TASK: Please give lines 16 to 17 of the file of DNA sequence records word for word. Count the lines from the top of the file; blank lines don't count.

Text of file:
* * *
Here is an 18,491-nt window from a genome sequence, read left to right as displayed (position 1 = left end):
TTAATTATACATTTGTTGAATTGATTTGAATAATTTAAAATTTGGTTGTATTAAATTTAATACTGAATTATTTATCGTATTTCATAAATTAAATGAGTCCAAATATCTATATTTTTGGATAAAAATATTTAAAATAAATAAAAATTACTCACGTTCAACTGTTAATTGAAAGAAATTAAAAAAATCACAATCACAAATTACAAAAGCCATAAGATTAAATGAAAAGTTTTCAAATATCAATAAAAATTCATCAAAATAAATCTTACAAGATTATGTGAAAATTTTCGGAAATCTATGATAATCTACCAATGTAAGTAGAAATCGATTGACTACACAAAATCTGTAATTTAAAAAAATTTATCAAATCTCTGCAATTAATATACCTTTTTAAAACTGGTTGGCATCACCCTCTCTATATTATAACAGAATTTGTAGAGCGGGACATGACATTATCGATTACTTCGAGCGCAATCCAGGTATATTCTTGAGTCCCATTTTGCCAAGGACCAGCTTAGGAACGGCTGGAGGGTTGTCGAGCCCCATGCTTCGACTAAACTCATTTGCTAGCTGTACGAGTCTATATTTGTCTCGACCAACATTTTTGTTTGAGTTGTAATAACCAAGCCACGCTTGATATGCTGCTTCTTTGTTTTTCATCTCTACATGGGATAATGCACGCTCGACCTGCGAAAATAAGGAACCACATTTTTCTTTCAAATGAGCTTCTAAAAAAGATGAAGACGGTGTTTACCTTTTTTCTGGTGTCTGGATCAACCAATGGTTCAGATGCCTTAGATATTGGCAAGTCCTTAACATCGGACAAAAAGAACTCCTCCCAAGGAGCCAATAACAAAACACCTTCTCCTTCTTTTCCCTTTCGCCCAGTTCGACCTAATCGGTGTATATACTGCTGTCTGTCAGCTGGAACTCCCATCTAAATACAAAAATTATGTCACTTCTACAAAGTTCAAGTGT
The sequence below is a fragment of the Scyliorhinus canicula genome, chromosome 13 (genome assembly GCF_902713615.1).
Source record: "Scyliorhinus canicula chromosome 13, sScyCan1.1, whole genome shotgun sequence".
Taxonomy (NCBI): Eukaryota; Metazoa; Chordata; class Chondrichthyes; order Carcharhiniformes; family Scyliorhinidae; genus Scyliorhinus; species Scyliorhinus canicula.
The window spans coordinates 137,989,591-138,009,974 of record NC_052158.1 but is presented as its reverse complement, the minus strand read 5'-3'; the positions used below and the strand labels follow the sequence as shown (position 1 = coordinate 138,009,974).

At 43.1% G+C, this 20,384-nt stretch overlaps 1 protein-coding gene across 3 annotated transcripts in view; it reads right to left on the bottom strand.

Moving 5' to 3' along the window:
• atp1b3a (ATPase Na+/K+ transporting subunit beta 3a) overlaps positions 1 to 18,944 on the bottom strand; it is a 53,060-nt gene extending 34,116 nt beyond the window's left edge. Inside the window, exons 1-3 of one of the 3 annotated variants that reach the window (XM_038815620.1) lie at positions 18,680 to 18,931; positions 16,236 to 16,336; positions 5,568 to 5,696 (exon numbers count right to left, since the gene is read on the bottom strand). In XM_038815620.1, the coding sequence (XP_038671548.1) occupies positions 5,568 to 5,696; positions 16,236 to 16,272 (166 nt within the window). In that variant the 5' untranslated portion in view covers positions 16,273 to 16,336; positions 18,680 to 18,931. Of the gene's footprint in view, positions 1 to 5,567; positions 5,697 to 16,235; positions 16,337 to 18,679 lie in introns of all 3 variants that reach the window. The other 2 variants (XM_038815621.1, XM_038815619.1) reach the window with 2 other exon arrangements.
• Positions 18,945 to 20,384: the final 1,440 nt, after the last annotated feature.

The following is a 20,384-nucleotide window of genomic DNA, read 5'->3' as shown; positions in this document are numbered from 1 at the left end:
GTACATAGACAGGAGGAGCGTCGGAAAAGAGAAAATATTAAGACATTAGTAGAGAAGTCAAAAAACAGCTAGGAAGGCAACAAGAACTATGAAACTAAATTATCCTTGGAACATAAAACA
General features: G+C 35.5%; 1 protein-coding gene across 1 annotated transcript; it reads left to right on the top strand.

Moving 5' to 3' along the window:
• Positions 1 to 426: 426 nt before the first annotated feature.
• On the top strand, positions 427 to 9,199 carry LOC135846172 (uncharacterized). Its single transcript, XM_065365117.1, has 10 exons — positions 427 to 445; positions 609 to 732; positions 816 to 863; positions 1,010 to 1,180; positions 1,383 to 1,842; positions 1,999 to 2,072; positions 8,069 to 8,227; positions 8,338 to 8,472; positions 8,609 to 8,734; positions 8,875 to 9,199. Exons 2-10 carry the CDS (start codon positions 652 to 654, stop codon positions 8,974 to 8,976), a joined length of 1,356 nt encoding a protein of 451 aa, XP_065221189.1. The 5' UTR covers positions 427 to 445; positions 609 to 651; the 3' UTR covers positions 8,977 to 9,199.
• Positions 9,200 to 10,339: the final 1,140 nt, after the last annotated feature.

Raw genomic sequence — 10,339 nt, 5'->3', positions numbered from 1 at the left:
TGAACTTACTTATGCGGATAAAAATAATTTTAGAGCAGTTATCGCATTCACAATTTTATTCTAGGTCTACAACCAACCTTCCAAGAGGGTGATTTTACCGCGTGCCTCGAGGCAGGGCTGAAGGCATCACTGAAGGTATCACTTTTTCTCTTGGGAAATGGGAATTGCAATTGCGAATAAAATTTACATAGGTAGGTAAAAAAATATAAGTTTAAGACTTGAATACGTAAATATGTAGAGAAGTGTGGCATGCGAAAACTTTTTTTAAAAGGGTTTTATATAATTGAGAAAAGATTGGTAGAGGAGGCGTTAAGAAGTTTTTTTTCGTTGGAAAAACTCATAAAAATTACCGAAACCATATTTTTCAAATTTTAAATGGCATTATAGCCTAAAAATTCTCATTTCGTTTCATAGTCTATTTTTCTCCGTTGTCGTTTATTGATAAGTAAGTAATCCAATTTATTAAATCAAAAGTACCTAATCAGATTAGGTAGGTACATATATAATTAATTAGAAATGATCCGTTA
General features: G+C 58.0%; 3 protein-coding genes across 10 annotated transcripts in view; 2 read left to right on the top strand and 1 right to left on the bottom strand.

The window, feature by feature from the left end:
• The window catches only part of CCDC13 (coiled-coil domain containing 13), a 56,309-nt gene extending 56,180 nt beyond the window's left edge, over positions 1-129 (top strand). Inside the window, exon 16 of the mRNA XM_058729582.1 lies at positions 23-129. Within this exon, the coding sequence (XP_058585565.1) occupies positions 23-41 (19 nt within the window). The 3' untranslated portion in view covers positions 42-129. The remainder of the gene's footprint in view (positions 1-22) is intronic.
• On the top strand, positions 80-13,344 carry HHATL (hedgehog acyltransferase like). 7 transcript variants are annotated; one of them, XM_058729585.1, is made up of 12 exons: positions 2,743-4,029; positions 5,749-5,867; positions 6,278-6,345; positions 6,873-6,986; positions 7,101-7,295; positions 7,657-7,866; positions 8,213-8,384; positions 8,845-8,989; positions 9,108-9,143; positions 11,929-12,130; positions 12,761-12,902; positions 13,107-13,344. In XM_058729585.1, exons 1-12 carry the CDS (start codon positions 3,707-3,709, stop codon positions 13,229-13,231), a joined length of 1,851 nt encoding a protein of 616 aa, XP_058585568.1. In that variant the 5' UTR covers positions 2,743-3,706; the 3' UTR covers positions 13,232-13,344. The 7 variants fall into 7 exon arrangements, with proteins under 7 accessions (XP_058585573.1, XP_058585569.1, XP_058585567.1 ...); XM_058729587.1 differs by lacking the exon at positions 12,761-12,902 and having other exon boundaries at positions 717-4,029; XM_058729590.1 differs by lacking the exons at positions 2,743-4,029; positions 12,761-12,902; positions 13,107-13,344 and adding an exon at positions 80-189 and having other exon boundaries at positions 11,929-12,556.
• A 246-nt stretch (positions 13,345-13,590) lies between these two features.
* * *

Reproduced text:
• On the top strand, positions 427 to 9,199 carry LOC135846172 (uncharacterized). Its single transcript, XM_065365117.1, has 10 exons — positions 427 to 445; positions 609 to 732; positions 816 to 863; positions 1,010 to 1,180; positions 1,383 to 1,842; positions 1,999 to 2,072; positions 8,069 to 8,227; positions 8,338 to 8,472; positions 8,609 to 8,734; positions 8,875 to 9,199. Exons 2-10 carry the CDS (start codon positions 652 to 654, stop codon positions 8,974 to 8,976), a joined length of 1,356 nt encoding a protein of 451 aa, XP_065221189.1. The 5' UTR covers positions 427 to 445; positions 609 to 651; the 3' UTR covers positions 8,977 to 9,199.
• Positions 9,200 to 10,339: the final 1,140 nt, after the last annotated feature.